Wordsmith.org: the magic of words


A.Word.A.Day

About | Media | Search | Contact  


Home

Today's Word

Subscribe

Archives



This is a reader-supported publication. Please take part in our Spring Contributing Membership Drive.

Apr 19, 2021
This week’s theme
Nouning verbs and verbing nouns

This week’s words
woodshed
balk
festoon
bivouac
savvy

woodshed
Photo: Richard

Previous week’s theme
Miscellaneous words
Bookmark and Share Facebook Twitter Digg MySpace Bookmark and Share
A.Word.A.Day
with Anu Garg

If you are one of those people who are bothered by the use of the word “invite” as a noun, you should listen to this beautiful, heartfelt song (4 min.) from the musical Fiddler on the Roof:

Matchmaker, Matchmaker,
Make me a match,
Find me a find,
catch me a catch

As it happens, things change and the song eventually becomes:

Matchmaker, matchmaker,
plan me no plans.
...
So bring me no ring,
groom me no groom.
Find me no find,
catch me no catch.

One could summarize the whole song as:

X me an X
or
X me no X.

At this point, you might be inclined to say:

Songwriter, songwriter,
noun me no verb
verb me no noun.

There’s a long tradition of this pattern, verbing of nouns and nouning of verbs. Shakespeare in Richard II has the Duke of York say:

Grace me no grace, nor uncle me no uncle.

This week we’ll see some nouns and verbs that started out in one form and evolved into another. It happens all the time. Because language.

What nouns have you verbed? What verbs have you nouned? Post them below or email us at words@wordsmith.org.

Reader, reader, comment me a comment!

woodshed

PRONUNCIATION:
(WOOD-shed)

MEANING:
noun:1. A place for storing firewood.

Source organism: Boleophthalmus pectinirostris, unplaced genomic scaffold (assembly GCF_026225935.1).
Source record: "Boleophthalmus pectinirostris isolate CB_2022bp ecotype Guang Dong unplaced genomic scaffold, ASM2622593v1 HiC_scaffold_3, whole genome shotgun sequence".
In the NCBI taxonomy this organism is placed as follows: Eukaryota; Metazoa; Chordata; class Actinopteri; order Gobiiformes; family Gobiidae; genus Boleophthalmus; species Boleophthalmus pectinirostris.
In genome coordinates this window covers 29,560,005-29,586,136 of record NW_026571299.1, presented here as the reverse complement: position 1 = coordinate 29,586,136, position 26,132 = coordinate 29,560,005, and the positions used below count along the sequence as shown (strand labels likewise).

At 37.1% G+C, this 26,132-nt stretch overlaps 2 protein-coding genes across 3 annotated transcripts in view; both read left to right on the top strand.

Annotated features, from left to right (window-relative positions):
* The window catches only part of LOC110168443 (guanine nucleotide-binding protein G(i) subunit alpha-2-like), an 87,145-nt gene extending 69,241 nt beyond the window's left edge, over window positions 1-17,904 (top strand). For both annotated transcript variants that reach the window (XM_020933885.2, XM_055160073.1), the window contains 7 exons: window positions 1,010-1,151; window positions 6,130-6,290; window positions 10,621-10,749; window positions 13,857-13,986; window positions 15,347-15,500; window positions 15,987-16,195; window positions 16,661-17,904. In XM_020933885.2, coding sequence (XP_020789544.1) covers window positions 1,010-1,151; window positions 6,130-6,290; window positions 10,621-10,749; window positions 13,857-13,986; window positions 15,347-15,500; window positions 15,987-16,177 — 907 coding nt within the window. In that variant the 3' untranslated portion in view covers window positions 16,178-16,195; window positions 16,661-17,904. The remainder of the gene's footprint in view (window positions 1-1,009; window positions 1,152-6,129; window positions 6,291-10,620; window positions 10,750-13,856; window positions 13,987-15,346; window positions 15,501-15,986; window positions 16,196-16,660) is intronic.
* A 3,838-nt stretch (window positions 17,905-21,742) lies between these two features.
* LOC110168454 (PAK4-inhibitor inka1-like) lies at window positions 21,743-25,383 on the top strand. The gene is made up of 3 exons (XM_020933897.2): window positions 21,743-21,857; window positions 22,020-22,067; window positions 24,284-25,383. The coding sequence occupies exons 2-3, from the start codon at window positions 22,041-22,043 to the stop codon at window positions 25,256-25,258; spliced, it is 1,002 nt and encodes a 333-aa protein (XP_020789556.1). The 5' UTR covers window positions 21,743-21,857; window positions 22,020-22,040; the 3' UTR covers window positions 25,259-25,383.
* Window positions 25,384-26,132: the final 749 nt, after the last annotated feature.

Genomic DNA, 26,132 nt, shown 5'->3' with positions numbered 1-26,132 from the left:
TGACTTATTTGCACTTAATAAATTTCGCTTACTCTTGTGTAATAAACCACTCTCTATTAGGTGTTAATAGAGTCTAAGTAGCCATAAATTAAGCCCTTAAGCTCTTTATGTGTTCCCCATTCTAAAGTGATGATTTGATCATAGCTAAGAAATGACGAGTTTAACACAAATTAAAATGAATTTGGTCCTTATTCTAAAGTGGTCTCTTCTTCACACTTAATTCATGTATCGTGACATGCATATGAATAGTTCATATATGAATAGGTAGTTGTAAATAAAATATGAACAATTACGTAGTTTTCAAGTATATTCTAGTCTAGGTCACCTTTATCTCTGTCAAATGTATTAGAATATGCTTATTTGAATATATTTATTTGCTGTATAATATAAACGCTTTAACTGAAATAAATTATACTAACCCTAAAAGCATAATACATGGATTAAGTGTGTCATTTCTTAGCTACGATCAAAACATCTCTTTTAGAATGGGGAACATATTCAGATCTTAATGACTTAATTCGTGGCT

2. A place for administering punishment.
 3. A place for intensive practice, especially music practice.
verb tr., intr.:1. To practice diligently, especially on a musical instrument.
 2. To punish or reprimand.
 3. To coach a witness before a trial.

ETYMOLOGY:
From the practice of using a woodshed for punishing a child, for intensive music practice, etc. From wood, from Old English wudu + shed, a variant of shade, from Old English sceadu. Earliest documented use, noun: 1764, verb: 1893.

USAGE:
“With McEnroe you never got the feeling he’d woodshedded for hours at that half-volley.”
Al Murray; I Was There When ... John McEnroe Played His Last Semi; The Guardian (London, UK); Mar 3, 2003.

“Were you ever taken to the woodshed?”
Donald G. McNeil Jr.; Fauci on What Working for Trump Was Really Like; The New York Times; Jan 24, 2021.

“Occasionally, when a prospective developer or consultant sent her flowers before a meeting, she would demand, ‘Would that guy send these if I was Mr. Mayor?’ Her staff learned to hide these bouquets, just so the poor mopes who sent them would not get woodshedded by the mayor before they made their pitch.”
Joseph Sabino Mistick; Councilwomen Pittsburgh Tough; Pittsburgh Tribune-Review (Pennsylvania); Nov 25, 2012.

“Paul Ravich will have these witnesses woodshedded to the point of no surprises.”
David D. Williams; Gamesmanship; SandLine Press; 2014.

See more usage examples of woodshed in Vocabulary.com’s dictionary.

A THOUGHT FOR TODAY:
There is a beauty in discovery. There is mathematics in music, a kinship of science and poetry in the description of nature, and exquisite form in a molecule. Attempts to place different disciplines in different camps are revealed as artificial in the face of the unity of knowledge. All literate men are sustained by the philosopher, the historian, the political analyst, the economist, the scientist, the poet, the artisan and the musician. -Glenn T. Seaborg, scientist, Nobel laureate (19 Apr 1912-1999)

We need your help

Help us continue to spread the magic of words to readers everywhere

Donate

Subscriber Services
Awards | Stats | Links | Privacy Policy
Contribute | Advertise

© 1994-2021 Wordsmith